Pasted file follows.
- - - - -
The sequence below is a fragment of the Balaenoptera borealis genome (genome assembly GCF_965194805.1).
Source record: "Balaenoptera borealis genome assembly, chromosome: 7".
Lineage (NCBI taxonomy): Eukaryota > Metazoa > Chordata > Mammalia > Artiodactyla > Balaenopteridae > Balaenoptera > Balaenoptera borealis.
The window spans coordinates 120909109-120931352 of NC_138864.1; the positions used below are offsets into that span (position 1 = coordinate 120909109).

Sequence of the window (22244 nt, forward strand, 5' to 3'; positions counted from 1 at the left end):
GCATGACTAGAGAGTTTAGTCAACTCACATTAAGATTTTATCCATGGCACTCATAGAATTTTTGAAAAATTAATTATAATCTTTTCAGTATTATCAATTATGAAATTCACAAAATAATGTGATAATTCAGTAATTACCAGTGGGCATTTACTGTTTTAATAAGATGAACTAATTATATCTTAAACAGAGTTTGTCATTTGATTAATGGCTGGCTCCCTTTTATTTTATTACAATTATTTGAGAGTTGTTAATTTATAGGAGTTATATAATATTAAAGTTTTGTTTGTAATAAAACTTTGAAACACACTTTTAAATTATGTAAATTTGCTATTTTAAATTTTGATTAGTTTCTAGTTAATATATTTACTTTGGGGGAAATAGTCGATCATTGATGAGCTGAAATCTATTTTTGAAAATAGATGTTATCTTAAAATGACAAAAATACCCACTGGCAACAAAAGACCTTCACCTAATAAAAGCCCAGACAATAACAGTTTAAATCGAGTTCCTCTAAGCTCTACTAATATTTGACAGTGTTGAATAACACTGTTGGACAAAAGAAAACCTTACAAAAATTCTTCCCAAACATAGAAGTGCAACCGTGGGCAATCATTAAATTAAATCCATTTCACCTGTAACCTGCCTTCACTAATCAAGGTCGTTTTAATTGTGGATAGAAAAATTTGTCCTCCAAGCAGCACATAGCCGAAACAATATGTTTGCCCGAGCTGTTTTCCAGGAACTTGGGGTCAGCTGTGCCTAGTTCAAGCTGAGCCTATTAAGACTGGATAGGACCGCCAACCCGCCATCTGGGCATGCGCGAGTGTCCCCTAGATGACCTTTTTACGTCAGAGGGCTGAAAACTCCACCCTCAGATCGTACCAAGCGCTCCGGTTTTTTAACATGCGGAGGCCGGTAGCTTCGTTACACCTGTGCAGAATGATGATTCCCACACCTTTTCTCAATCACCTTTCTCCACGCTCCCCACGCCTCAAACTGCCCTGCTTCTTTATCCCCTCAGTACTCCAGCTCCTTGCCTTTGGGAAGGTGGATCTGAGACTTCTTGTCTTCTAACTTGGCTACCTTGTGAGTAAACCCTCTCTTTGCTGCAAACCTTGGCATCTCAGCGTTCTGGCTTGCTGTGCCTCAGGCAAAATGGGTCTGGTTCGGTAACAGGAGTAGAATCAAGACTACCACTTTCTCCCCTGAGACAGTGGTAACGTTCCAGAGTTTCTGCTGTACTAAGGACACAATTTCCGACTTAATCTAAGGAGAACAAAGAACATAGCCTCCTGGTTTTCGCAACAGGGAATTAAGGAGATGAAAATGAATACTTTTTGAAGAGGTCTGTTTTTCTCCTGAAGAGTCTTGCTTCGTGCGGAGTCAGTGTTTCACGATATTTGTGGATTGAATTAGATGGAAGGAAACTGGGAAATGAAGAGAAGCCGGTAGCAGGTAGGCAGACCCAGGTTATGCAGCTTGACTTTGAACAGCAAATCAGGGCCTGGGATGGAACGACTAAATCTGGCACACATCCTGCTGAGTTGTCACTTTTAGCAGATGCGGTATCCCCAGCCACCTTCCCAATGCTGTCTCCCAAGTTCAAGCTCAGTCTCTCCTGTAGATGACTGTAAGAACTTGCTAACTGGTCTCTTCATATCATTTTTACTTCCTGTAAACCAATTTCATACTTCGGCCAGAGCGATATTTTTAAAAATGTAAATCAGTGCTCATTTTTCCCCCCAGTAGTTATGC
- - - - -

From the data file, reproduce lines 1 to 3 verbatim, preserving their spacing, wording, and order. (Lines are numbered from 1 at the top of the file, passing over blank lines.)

The sequence below is a fragment of the Balaenoptera borealis genome (genome assembly GCF_965194805.1).
Source record: "Balaenoptera borealis genome assembly, chromosome: 7".
Lineage (NCBI taxonomy): Eukaryota > Metazoa > Chordata > Mammalia > Artiodactyla > Balaenopteridae > Balaenoptera > Balaenoptera borealis.